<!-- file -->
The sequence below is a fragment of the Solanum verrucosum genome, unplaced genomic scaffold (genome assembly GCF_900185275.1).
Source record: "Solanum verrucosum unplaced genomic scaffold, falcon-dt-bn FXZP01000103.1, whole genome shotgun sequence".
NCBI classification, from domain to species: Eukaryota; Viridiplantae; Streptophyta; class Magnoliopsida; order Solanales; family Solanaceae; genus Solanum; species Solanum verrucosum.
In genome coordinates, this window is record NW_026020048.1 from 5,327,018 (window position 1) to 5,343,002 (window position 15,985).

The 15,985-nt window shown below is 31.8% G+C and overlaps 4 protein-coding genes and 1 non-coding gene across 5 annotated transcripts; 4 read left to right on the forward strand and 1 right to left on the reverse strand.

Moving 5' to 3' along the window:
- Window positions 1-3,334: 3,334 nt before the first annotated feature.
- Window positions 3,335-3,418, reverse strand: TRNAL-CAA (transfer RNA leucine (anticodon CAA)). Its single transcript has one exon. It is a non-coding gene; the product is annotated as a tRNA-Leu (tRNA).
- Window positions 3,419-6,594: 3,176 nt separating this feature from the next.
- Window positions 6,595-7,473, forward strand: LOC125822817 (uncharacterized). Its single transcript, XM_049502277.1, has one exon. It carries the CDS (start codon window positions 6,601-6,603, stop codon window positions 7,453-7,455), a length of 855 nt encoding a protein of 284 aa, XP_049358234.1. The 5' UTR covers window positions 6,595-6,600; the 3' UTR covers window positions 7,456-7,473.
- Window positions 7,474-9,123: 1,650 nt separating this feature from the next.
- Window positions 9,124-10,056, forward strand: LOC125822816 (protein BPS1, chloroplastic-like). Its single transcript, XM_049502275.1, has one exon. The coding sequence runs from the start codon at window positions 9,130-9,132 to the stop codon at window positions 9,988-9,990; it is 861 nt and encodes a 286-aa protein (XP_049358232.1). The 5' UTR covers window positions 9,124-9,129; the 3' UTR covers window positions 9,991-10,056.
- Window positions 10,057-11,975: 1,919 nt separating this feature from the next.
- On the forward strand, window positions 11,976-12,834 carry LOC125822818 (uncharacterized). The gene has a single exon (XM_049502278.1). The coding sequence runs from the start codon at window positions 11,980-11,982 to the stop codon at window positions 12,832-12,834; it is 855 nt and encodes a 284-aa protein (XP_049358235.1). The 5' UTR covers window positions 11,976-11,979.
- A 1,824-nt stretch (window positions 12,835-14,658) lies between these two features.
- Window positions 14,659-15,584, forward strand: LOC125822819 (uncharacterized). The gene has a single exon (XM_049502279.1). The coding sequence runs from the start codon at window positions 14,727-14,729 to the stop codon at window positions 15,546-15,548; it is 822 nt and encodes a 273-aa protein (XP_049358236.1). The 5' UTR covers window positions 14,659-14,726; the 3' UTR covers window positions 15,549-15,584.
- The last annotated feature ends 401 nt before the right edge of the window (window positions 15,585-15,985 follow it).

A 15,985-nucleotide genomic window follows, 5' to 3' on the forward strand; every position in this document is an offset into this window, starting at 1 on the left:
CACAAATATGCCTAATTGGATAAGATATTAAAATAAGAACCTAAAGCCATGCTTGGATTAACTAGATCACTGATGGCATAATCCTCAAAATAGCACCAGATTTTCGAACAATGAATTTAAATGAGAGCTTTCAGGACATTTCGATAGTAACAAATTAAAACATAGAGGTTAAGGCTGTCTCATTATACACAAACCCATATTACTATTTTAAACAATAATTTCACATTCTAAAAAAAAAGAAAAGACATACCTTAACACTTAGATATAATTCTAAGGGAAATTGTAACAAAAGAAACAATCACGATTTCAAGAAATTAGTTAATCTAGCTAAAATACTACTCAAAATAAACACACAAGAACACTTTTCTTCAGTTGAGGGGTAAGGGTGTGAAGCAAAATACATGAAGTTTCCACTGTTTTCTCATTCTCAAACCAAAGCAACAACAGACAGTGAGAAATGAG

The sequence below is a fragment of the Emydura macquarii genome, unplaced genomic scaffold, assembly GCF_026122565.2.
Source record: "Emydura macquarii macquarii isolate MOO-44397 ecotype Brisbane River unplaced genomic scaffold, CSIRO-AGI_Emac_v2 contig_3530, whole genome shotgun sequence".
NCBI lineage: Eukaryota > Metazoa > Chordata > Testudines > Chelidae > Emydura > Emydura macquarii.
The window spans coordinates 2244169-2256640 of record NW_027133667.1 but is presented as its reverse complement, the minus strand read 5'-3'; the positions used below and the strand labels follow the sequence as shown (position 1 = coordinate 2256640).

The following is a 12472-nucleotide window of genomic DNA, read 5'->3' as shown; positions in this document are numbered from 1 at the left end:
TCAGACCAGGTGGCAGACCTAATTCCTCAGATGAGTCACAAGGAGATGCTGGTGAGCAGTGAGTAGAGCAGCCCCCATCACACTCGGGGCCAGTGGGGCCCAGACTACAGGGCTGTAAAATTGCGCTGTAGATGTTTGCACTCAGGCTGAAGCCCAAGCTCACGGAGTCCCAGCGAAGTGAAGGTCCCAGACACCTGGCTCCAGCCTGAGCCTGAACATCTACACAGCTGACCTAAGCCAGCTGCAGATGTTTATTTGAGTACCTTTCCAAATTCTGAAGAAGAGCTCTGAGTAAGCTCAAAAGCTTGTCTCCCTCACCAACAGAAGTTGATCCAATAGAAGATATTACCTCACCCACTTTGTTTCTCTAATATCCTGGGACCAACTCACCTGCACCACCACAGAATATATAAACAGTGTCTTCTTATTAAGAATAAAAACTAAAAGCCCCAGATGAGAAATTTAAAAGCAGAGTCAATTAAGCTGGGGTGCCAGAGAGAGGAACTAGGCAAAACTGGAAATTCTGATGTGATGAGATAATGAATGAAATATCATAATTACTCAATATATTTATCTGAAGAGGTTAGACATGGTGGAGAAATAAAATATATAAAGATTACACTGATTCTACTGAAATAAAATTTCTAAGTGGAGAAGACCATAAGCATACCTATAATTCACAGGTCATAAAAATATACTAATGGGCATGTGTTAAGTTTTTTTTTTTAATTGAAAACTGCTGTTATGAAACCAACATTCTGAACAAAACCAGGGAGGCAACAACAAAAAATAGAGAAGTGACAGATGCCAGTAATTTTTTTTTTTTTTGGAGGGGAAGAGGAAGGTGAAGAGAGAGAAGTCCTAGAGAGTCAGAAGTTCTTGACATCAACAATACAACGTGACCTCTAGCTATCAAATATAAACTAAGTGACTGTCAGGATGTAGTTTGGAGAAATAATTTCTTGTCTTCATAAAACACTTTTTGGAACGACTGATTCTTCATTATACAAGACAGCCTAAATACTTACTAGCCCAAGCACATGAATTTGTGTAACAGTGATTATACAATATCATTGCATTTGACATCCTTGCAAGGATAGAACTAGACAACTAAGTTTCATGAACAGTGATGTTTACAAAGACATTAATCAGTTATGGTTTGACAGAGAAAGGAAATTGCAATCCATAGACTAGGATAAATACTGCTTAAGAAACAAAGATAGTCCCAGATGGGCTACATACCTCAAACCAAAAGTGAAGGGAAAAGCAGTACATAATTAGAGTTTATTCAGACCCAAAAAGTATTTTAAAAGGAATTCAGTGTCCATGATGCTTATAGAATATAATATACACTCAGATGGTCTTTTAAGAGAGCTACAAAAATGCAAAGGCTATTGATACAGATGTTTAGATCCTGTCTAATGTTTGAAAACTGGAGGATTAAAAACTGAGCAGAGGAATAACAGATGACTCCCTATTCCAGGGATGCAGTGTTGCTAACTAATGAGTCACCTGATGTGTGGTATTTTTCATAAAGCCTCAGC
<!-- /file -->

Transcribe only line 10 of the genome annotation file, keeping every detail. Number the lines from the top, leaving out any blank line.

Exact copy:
- Window positions 6,595-7,473, forward strand: LOC125822817 (uncharacterized). Its single transcript, XM_049502277.1, has one exon. It carries the CDS (start codon window positions 6,601-6,603, stop codon window positions 7,453-7,455), a length of 855 nt encoding a protein of 284 aa, XP_049358234.1. The 5' UTR covers window positions 6,595-6,600; the 3' UTR covers window positions 7,456-7,473.